b Papa Dog's Blog: Software Engineers Aren't

Papa Dog's Blog

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Tuesday, October 05, 2004

Software Engineers Aren't

Yes, yes, I’m looking forward to tonight’s grudge match between Acting President Blofeld and John Ritter. Or is that Acting President Vader? Which movie villain do you think most closely resembles the Acting President? Maybe it’s Mr. Potter from It’s a Wonderful Life. Change the wheelchair to a pacemaker and you have exactly the same grasping old plutocrat – “a warped, frustrated old man.” Well, whichever casting you prefer, my fantasies about tonight’s debate remain doggedly Capraesque: the idealistic young lawyer confronts the crooked politician/industrial tycoon and exposes his evil to the world. I know it’s more likely to be bullshit pattycake soundbites, but until the thing airs I can dream.

But on an entirely different note – Some years back, I was talking to an acquaintance at a party and made some casually disparaging remark about engineers (I work at an engineering firm). This casual acquaintance immediately piped up “I’m an engineer!” I looked at him, with his lenses even thicker than mine, his rabbity buckteeth, and his bulging Adam’s apple. Even if I didn’t already know what he did for a living, I could have told at a glance that this young Bill Gates was not any sort of engineer. He was a computer programmer. Okay, I'm indulging in outdated sterotypes and will gleefully continue to do so throughout this post, but let’s be clear: a software engineer isn’t. If you drive a train, you’re one kind of engineer. If you help design and build bridges and buildings and tunnels and so forth, you’re another kind of engineer. If you string together code for a program to calculate actuarial statistics, then you’re a computer fucking programmer. If your job doesn’t involve either hauling freight or making calculations using real-world units like feet and pounds, you’re not an engineer.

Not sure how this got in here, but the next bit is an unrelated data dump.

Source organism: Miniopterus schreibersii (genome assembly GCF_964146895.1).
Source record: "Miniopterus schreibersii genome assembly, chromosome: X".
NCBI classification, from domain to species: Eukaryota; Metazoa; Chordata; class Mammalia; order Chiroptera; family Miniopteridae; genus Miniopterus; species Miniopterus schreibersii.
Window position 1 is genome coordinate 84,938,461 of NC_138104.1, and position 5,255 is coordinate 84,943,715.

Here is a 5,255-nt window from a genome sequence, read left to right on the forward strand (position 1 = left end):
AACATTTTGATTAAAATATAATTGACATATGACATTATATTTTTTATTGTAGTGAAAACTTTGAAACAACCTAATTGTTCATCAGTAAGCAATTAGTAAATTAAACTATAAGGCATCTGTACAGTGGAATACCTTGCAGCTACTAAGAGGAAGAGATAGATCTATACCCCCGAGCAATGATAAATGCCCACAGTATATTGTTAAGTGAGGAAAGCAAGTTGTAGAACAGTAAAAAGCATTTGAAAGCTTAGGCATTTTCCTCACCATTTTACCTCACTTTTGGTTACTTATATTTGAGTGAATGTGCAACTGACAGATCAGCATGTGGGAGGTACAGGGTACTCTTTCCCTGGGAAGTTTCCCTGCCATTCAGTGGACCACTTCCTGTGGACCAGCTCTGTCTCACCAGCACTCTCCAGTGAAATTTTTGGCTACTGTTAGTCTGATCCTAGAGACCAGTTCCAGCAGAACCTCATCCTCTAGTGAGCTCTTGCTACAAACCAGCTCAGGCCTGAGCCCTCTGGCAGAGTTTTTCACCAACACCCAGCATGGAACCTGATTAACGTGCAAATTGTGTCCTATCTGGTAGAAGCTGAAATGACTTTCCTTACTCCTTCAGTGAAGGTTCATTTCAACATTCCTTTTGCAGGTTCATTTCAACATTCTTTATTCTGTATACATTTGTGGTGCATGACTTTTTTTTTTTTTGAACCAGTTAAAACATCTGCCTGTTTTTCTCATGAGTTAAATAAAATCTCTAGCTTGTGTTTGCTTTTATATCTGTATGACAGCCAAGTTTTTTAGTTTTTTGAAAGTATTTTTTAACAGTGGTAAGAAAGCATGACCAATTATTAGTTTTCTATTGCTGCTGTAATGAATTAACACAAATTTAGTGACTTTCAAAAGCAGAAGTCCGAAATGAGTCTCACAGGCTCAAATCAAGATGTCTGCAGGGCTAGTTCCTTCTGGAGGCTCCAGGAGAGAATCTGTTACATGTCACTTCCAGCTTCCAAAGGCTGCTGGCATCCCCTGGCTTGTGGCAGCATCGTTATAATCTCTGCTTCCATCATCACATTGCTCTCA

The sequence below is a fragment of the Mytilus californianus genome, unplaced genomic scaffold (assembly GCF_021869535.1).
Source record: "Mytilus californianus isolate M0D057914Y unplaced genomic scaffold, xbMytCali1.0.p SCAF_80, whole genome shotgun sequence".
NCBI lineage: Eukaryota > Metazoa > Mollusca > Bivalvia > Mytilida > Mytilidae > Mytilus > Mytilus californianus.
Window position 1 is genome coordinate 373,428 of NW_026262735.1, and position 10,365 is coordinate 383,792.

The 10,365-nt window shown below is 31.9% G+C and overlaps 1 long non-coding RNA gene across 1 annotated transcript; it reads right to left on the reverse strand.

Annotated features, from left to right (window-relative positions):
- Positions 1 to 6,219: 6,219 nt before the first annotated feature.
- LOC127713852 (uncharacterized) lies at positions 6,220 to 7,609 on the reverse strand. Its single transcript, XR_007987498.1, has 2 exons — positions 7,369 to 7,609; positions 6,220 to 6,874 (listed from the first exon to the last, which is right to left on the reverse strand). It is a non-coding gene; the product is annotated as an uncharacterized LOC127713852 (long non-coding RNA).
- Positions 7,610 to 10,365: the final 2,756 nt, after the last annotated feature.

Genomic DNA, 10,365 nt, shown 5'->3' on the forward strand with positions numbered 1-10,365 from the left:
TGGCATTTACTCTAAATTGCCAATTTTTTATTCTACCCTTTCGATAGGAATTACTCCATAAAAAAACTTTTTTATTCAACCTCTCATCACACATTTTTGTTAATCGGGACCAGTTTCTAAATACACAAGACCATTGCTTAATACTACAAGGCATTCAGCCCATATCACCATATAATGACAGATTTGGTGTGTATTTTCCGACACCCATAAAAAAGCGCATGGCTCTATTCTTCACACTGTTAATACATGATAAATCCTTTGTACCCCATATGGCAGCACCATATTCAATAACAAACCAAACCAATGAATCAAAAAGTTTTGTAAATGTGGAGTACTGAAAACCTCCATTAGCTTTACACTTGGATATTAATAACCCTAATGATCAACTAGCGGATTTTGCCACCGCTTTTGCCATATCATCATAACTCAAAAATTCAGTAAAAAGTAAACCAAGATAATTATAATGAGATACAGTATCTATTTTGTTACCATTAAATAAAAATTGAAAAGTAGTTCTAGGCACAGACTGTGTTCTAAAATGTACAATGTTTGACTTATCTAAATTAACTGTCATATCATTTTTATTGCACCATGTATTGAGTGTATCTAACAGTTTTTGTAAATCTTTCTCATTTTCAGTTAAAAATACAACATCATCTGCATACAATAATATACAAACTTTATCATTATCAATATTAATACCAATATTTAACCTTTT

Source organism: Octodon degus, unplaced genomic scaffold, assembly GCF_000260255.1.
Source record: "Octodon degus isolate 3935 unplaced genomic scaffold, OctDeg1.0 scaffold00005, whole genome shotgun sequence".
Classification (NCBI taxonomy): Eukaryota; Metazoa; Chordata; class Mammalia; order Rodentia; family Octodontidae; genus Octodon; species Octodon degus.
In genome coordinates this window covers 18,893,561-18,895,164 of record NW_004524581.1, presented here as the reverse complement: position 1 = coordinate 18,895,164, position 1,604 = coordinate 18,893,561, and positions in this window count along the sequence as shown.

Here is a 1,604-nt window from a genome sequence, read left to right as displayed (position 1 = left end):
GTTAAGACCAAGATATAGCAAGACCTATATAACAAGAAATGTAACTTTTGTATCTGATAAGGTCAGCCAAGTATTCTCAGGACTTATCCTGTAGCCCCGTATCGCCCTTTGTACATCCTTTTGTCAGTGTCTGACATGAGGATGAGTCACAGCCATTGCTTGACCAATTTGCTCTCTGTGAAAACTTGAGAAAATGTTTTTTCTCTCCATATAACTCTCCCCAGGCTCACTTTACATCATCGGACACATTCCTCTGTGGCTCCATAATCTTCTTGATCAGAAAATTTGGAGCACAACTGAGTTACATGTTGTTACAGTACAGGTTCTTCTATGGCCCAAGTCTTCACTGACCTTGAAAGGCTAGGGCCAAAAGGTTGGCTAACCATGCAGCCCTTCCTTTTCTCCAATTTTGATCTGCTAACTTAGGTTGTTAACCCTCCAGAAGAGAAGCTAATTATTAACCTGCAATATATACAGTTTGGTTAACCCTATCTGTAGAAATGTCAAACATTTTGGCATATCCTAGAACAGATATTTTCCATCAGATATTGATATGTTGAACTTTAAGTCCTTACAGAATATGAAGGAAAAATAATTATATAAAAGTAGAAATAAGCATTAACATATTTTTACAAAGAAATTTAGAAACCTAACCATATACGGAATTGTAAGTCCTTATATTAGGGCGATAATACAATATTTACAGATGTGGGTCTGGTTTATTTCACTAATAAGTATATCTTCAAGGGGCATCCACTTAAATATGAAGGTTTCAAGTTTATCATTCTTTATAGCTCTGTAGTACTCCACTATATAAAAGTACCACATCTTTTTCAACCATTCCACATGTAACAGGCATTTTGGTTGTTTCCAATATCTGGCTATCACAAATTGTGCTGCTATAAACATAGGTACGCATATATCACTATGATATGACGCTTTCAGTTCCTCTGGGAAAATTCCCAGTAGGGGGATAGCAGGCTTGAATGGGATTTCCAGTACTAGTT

I’d like to know when and why it was that computer programmers started referring to themselves as “software engineers.” I have a theory, of course. I believe that in the early 80s or so some programmer more socially adroit than his peers noticed that when he introduced himself to women as a computer programmer, they tended to roll their eyes and leave. I’m not saying that’s fair on the part of the woman and hell, it’s just a theory, but my guess is that this early programmer decided that if he was ever going to get laid, he’d have to start calling himself something else. “Computer” had to go – people knew what that meant. But “software” – now that was an unfamiliar and exotic term with vaguely sensual connotations. But software what? Standing by itself, the term would sound like he couldn’t get an erection. A strongly masculine noun was indicated, something that would advertise his mastery over the software, and by implication any woman lucky enough to come home with him to his parents’ basement. “Software neurosurgeon” would probably entice the ladies, but he might get in trouble if he ever happened to be at the scene of a medical emergency. “Software fighter pilot” would probably eventually get him beaten up. “Software cowboy” would be just too transparent. Same with “software fireman.” “Software lawyer?” Tempting, but difficult to justify linguistically. My guess is it came down to a choice between “software dentist” and “software engineer,” and I’d have to say that he made the right choice.


Anonymous Anonymous said...

I'm a computer programmer. When I started at my current job, I was given the title Software Engineer, just like all the other programmers in the company. After a couple of years, the company changed all our titles. I think it was due, in part, to the engineers society getting uppity about people calling themselves engineers, when they didn't actually have an engineering degree. Anyways, now my title is Software Designer or something like that. I don't remember, because they didn't give us new business cards.

paul Anonymous

8:11 PM  
Anonymous Anonymous said...

What do you call the guy who designs the train engines?

10:03 PM  

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